Samsung doesn’t have a union, but it does have a labor-management arbitration committee to help protect workers’ rights. Did they help?
단적으로 노조가 있었다면 소송할 때 변호사비도 들지 않았을 거고, 회사 내에서도 중재가 가능했을 것이다. 노사협의회에 도움을 요청했더니, 회사와 개인의 문제에 끼어들 수 없다고 하더라. 이 문제에서 노사 협의회는 전혀 도움이 안 됐다. 오죽하면 노사협의회에 근로자위원으로 입후보하려고 했는데, 우연의 일치인지 입후보 기간에 맞춰 출장을 보냈다. 이번 민사 판결이 의미 있는 이유 중 하나는 노조가 없는 회사에서 그동안 ‘회사와 싸우면 깨진다’라는 본보기를 깨트린 점이다.
Putting it simply, if there had been a union then they would have provided money for a lawyer and/or mediated with the company for me. In contrast, the labor-management arbitration committee told me that if was a personal issue between myself and the company and so they couldn’t get involved: they weren’t any help whatsoever. Indeed, I applied for a position on that committee, but by a [supposed] coincidence I was sent away on a business trip and was unable to. The judgment of the lawsuit means [though], that unlike what everyone thinks, you can win if you fight against a company which has no union.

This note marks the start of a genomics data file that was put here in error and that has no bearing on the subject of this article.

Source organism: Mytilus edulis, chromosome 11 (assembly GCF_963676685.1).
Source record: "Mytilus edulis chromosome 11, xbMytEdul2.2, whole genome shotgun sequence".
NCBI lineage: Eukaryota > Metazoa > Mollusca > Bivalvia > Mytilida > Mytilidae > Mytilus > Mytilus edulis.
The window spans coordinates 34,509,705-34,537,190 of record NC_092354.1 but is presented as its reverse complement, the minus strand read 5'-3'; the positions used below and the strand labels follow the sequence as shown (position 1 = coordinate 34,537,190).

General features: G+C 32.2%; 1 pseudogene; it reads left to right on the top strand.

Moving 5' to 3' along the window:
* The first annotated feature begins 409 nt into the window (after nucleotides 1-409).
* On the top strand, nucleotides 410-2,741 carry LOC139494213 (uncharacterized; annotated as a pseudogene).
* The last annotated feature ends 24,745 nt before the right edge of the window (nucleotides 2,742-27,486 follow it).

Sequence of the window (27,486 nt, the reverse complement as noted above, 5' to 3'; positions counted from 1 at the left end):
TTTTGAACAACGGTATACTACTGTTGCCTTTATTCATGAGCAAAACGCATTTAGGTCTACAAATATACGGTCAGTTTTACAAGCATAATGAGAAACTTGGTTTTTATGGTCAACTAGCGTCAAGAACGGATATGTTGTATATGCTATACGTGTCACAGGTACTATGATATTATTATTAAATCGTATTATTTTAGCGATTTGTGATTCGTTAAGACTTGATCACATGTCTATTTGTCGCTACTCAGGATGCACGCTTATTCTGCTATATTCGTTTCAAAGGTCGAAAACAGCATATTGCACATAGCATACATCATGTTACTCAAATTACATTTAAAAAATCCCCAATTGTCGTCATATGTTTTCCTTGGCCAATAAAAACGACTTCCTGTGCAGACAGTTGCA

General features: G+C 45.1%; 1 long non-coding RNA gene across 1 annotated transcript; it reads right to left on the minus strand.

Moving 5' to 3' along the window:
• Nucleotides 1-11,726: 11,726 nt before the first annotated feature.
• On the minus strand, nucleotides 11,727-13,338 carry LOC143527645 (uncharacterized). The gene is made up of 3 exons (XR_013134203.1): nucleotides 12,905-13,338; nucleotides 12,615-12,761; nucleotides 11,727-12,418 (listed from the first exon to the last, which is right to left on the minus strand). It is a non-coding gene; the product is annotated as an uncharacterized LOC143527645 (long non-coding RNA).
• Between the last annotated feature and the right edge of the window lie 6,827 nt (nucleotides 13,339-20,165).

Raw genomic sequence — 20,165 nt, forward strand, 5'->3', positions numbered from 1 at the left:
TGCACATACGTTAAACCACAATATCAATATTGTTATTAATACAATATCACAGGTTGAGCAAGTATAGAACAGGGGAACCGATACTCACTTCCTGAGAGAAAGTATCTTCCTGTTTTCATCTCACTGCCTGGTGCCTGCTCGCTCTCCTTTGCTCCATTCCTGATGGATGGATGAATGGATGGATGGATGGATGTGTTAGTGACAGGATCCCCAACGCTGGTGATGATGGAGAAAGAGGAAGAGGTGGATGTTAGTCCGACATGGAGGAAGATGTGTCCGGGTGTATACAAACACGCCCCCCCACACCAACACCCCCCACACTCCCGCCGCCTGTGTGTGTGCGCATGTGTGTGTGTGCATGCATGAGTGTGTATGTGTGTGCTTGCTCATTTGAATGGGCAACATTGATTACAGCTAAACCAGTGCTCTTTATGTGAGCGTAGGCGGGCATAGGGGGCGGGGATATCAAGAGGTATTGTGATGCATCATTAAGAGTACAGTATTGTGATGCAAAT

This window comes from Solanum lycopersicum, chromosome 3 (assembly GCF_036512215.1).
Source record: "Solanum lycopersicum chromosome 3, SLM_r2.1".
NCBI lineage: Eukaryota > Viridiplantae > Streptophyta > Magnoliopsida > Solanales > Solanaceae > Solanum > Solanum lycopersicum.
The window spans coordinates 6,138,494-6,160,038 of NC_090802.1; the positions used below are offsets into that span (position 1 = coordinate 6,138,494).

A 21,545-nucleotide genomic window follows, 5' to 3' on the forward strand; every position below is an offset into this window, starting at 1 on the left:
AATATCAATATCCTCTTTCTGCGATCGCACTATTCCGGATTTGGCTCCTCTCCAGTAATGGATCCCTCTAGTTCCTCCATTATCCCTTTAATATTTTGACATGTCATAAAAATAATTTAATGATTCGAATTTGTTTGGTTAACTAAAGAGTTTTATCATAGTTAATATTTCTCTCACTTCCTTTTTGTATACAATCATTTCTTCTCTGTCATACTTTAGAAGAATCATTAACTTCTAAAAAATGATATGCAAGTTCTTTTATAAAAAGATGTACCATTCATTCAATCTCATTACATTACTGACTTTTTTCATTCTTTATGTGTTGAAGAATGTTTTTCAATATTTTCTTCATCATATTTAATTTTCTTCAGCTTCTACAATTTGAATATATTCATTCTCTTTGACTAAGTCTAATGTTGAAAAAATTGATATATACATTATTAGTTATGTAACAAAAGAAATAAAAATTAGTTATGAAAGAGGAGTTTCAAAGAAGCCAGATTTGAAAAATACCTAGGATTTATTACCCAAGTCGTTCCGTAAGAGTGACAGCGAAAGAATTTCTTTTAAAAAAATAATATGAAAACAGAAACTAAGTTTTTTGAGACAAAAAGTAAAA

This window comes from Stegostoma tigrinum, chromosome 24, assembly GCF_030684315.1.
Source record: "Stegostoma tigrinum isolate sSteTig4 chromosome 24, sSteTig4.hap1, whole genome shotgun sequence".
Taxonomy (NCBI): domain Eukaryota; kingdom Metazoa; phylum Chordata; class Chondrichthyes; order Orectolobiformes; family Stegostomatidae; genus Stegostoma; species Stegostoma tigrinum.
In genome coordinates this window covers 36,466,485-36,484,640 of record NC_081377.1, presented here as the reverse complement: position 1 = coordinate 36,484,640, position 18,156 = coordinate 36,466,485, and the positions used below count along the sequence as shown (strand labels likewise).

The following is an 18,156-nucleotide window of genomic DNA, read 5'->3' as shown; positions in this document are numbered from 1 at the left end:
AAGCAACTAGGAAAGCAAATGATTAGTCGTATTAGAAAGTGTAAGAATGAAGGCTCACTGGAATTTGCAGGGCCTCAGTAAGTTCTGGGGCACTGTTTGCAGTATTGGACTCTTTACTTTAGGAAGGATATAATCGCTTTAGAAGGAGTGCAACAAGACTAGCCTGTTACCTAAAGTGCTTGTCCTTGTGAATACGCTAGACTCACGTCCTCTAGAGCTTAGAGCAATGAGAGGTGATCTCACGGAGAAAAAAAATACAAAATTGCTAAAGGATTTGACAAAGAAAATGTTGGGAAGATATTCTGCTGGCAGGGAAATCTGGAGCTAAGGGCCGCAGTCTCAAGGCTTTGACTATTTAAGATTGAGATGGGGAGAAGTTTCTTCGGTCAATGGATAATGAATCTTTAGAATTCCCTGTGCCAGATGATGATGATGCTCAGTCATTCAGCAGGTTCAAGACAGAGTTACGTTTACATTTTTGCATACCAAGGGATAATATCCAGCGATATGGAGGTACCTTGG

(James – I’m a little confused by her application: she was immediately moved from her department after reporting being sexual harassed by her boss, she was then completely ostracized at work – indeed, later put on extended leave for 7 months – , but somehow still expected to get on to a committee that had already refused to help her? My wife suggests she may have been so desperate though, that she literally tried anything)
What was the reaction of your family?
물정 모르고 자란 막내딸이 이런 소송에 휘말릴 것이라고 생각지도 않으셨다. 아직도 어머니가 매일 아침 머리를 말려 출근 시켜주신다. 그런 어머니에게 차마 말을 할 수 없었다. 알고 나서 무척 싫어하셨지. 그렇지만 나중에는 제대로 싸우라고 응원해줬다. 이왕 얼굴 내놓고 싸울 거면 예쁜 모습으로 싸워야 한다고, 옷 같은 것도 참견하시고(웃음). 종내 항상 힘을 보태주고 지지해주는 건 가족인 것 같다.
4시간 가까이 쉼 없이 말을 쏟아놓던 이은의씨에게 카메라를 들이댔다. 이씨는 “이왕이면 예쁘게 찍어 달라”라고 요구했다. 그는 “여자로서의 욕망이 아니라 ‘파이터’로서의 옵션이다”라고 덧붙였다. 불쌍하게 보이고 싶지 않다고 했다. 질 수 없었던 싸움, 희망의 언표가 되고 싶다는 이유였다. ‘언니를 지지할 수는 있지만, 언니처럼 될 수 없어서…’라며 성희롱 피해를 당하고도 싸우지 못하는 많은 여직원들을 보며 그는 ‘파이터’의 감수성을 키워왔다.
앞으로의 계획을 물었다. “지난 5년은 힘들면 맥주 한 잔 하고 풀 수 있는 평범한 일상이 사라진 시간들이었어요. 이제 그 시간들을 회복해가야죠”